When you think of supertalls you probably think of pricey real estate—not leafy parks in the sky. A new 1000-foot tower going up in Manhattan provides a more interesting take: Hanging gardens that twirl down the exterior of the building like a giant green exclamation point marking the end of the High Line.
Apple’s new UFO headquarters/backup plan for escaping the planet is continuing to take shape, as yesterday’s update from a drone shows.
China is known for building ambitious infrastructure projects, and finding humans to populate them after the fact. Sometimes, it doesn’t go according to plan. This is one of those times.
The Pritzker Prize was announced this morning, an award many consider the highest honor for design. This year’s prize went to Alejandro Aravena, a Chilean architect you may not know—but definitely should.
Watching a 63-story Dubai hotel explode into flames on New Year’s Eve and smolder well into New Year’s Day, you might’ve been wondering the same thing I was: Why do so many of Dubai’s skyscrapers catch fire? And how terrifying is it that this city can’t seem to stop this from happening?
Framework sounds like a futuristic, Frakenstein-like treehouse. But as one of two winners of a contest for high-rise buildings built out of wood, it’s a actually a glimpse into the future of urban architecture.
Micro-unit developments—new apartments that are 400 square feet or smaller—are sprouting up all over the country as cities try to cram more housing into their neighborhoods. New York City’s first micro-unit development opened this month and it’s controversial—even in a city where people already pay top dollar to live…
You might’ve seen Zaha Hadid’s name in the news recently. After Japan’s Sports Council announced a design to her replace her widely loathed and alien-like Olympic stadium in Tokyo. But the real update comes in the form of a new skyscraper in Melbourne. It looks a little bit like… an earplug?
Japan’s Sport Council has had a turbulent few years deciding on a design for its Olympics stadium, but it’s finally chosen one. This sympathetic structure will be the focal point of the 2020 Summer Olympics.
New York City has plenty of parks that revamp aging transit infrastructure: The High Line transforms a decrepit elevated rail route, the Lowline reclaims forgotten tunnels. But neither of those is as ambitious as the Green Line, a concept that would turn a major street into a linear park.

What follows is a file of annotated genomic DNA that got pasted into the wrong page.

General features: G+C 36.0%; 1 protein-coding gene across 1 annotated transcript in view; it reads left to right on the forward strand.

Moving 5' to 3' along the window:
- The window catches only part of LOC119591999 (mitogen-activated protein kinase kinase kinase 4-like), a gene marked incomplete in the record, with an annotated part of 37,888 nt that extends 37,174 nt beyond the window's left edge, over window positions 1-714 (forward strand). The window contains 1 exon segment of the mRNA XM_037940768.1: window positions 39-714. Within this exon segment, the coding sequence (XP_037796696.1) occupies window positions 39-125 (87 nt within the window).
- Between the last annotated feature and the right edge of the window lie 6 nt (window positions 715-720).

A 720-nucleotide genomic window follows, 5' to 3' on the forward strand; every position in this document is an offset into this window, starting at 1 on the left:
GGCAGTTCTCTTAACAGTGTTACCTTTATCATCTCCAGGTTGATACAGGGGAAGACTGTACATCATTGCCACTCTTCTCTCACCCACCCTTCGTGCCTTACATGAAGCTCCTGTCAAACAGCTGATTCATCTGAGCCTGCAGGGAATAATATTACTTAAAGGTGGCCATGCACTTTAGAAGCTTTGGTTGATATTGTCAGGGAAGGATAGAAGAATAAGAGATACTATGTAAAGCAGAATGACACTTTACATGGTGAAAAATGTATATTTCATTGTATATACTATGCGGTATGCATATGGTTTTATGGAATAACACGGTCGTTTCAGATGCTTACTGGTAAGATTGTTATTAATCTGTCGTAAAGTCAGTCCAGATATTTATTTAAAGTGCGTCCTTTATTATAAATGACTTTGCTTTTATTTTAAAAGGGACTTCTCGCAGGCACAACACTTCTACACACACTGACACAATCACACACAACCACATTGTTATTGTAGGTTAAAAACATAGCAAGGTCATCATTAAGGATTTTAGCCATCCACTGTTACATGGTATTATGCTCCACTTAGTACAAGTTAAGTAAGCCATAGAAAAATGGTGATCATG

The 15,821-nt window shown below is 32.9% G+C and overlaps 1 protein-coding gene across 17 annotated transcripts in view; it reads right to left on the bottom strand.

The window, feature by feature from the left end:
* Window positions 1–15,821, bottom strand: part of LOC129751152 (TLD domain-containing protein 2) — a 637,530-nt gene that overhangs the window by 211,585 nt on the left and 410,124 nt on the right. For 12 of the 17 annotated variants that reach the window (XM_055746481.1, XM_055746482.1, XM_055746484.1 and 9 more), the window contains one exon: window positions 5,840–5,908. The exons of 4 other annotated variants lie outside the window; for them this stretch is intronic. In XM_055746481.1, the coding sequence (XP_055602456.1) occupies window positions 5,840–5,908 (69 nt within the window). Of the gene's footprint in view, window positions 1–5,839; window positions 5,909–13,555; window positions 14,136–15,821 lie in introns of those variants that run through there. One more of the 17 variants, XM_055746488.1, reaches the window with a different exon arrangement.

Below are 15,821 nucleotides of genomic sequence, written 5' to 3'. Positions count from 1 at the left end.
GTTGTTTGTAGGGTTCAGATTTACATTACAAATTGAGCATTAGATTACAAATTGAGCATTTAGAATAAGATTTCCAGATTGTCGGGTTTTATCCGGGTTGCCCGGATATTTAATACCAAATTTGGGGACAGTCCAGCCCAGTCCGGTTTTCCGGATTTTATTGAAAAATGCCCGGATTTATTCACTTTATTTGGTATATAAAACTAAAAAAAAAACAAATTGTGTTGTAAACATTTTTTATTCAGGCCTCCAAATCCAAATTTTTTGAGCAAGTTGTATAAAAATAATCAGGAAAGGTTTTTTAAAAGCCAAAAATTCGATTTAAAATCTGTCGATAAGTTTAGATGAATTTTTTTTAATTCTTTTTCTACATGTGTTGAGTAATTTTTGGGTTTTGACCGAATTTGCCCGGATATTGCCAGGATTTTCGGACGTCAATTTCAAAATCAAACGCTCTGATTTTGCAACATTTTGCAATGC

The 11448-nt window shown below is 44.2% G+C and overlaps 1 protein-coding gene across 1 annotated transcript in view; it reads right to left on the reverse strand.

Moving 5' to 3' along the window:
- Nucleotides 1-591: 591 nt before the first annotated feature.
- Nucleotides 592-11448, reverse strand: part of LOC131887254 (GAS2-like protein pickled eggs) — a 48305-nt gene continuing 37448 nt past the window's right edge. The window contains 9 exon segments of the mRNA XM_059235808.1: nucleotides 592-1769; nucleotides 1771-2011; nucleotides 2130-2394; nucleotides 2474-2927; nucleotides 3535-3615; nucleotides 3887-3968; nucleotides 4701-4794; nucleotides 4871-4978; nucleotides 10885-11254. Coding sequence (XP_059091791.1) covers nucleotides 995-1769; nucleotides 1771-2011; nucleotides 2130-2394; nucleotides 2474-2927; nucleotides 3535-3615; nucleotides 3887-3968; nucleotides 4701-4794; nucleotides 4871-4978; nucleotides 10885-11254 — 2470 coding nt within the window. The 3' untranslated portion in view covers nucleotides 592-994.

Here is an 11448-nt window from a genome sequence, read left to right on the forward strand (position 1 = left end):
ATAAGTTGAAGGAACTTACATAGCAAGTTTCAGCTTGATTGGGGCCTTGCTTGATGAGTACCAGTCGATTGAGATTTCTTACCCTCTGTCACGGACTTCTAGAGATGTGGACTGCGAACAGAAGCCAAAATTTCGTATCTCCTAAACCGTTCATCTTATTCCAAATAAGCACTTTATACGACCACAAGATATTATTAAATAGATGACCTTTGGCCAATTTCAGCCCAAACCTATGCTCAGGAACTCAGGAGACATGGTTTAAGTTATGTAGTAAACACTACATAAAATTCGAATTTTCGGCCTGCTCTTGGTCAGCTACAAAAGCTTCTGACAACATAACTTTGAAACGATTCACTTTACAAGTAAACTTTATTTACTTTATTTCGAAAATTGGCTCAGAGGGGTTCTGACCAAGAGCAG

After years of controversy, Japan’s Sport Council has chosen a new design for an Olympic stadium in Tokyo. It will be be smaller, more sensitive to its surroundings, and (relatively) inexpensive—and it could be a model for other host cities.
Who ya gonna call? Ghostbusters! But where ya gonna call them? At their iconic firehouse headquarters, of course.
Some of the fastest-growing cities in the world sit in high-risk earthquake zones. That’s why researchers are trying to figure out how to build tall buildings using a material that’s not only plentiful and renewable, but even more resistant to earthquakes than conventional building materials.
The crop of new skyscrapers going up on 57th Street in Midtown Manhattan are very tall, whisper thin, and—yawn—rather boring. This idea for a supertall on the same street is a throbbing EDM antidote to the architectural elevator music that’s taking over New York City.
Tall buildings were the vanguards of the modern world. They completely changed how cities functioned, bringing forth totally new social and urban systems. The reasons they changed cities are surprisingly similar to the reasons they may change the way computer memory is built.
As we head towards the holidays, inner-city ice rinks spring up for young and old alike to fall over on. But this concept by architecture firm NBJJ envisions fold-away natural rinks that could turn London’s River Thames itself into a temporary place to skate.
Perhaps in your daily internet wanderings you’ve stumbled across photos of this building and wondered, what the hell is that thing? Well, it’s a museum for cars, and I assure you: It’s perfect.